What would that feel like? What would happen?
Tag Archives: gifts
Do video games bring you joy? They are more than mere fun for many because they are challenging, they can leave one with a sense of accomplishment, and they can be one’s life’s work. But I suspect video games bring us even more joy: they help us to love one another.
Video games, contrary to some stereotypes, can have a strong social aspect. This social aspect is not guaranteed, of course, but one can find many instances of it. Many of us play video games with friends while lounging on a coach. Some of us co-operate with or compete against friends in online games, and sometimes we talk about games to each other. This social aspect of video games should be obvious.
This social aspect does not necessarily occur to earn money. I can invite a friend to sit on my couch, play a game and not charge admission. We probably do not loan games to friends to get rich fast, and sometimes we battle against strangers online to emerge victorious, not to drown in money. We can think of many reasons why we play video games with others and enjoy their company while we play. We might feel lonely, we might want to catch up with friends, and we might want to share something incredible that we have. This desire to share something we have that others do not — without the promise of financial reward — is what interests me.
I encourage all of you to share your video games with others, especially the less fortunate. Share because you love your fellow human beings, not because you might gain some recognition. Do you have anything to share? Many of us are fortunate enough to collect games we hope to play some day. However, we should not hoard games if we are reasonably certain we will not have time to play them. Instead, we could bring a smile to the face of a person who does not have anything to play. Better yet, we could play the game with them and share the gift of ourselves with the other person.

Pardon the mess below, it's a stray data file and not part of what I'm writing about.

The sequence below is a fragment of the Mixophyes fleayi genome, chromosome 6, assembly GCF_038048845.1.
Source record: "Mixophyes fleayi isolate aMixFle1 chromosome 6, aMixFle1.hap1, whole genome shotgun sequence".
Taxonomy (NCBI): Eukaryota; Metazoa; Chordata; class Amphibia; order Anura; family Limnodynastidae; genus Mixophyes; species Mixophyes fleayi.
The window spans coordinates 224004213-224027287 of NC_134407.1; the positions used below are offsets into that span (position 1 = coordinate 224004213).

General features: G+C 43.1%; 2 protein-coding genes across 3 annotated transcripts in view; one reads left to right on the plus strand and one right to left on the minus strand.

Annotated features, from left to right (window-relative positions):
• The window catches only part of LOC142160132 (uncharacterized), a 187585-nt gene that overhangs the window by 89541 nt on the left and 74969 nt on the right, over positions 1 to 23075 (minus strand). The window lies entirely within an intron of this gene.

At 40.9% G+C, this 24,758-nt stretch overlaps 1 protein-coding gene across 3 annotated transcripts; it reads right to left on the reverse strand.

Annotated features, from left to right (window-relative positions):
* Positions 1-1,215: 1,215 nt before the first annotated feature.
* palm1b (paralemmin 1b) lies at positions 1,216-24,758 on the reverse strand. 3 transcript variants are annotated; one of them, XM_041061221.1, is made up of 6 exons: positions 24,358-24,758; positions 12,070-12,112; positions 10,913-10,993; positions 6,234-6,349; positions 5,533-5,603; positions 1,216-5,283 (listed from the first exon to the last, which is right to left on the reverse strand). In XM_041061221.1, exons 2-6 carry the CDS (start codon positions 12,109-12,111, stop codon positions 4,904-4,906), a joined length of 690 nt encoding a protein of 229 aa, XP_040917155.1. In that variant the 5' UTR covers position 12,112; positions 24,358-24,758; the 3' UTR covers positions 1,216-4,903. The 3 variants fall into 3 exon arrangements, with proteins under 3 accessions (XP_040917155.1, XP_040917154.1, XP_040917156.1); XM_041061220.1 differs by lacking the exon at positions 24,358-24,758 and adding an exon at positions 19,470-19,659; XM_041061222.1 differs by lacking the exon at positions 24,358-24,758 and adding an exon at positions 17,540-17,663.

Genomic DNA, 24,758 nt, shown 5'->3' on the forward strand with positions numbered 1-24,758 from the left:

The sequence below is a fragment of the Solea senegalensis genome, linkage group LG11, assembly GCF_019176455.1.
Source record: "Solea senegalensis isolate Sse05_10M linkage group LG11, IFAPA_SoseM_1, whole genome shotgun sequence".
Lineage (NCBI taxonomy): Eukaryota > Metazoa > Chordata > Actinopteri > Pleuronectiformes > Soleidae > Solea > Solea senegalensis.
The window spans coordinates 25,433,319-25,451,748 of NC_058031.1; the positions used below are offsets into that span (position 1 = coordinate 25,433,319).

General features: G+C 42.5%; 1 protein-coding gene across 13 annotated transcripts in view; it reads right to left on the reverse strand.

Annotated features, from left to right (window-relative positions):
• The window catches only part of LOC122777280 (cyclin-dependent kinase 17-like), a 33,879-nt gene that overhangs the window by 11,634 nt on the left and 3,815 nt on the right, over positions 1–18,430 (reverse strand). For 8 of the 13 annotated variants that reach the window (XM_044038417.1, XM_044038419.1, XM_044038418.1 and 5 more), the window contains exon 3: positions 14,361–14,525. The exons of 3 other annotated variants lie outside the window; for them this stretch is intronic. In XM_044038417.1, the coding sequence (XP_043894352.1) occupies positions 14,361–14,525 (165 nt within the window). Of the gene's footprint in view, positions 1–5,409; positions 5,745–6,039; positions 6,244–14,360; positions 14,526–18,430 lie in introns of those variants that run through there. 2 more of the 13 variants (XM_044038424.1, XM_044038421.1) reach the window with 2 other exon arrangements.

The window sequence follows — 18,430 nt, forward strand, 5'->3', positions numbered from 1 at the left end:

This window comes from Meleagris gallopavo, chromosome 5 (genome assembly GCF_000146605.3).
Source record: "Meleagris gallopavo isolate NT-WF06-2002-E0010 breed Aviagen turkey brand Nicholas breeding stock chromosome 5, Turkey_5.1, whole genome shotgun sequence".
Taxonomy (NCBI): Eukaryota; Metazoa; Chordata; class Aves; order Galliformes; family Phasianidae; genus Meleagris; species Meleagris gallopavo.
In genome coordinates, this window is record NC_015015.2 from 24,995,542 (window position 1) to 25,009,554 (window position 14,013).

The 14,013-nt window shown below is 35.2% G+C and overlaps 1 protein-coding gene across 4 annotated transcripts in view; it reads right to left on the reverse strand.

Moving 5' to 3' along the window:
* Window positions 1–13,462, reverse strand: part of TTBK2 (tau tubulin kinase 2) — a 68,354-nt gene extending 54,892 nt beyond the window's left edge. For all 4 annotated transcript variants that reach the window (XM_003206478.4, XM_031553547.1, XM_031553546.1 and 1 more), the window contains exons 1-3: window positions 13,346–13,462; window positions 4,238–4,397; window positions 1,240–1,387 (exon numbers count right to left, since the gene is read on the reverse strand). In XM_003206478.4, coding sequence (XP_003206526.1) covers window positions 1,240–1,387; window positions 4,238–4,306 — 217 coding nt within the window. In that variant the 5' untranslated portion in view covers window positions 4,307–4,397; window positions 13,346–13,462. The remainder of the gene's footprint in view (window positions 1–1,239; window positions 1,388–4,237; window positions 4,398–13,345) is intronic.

Of course, video games are not necessary to love one another, and these objects should never consumer our relationships. Yet, video games could be a great way to show your love, to care about others and to spend time with them. Take the time to share your video games.
Do you have any stories of times you shared video games and what happened? Inspire your fellow readers.
When I was younger, I begged my dad for a SNES. I was a desperate citizen–of a household–pleading his case before a steel willed magistrate (read: my father). In support of my case, I said the console was cheaper than ever because it had been out for so long. Besides, my big brother wanted it too. If big brothers are good for anything, they’re good at adding supplementary premises in support of an argument for obtaining a new home entertainment system. Or so I thought.
Imagine my minor disappointment after unwrapping a new Sega Saturn on Christmas. Well, I didn’t complain after unwrapping such an expensive system.
Instead, I set-up the console downstairs and played Virtua Fighter for hours. It was fun. It just didn’t have the games that what I wanted.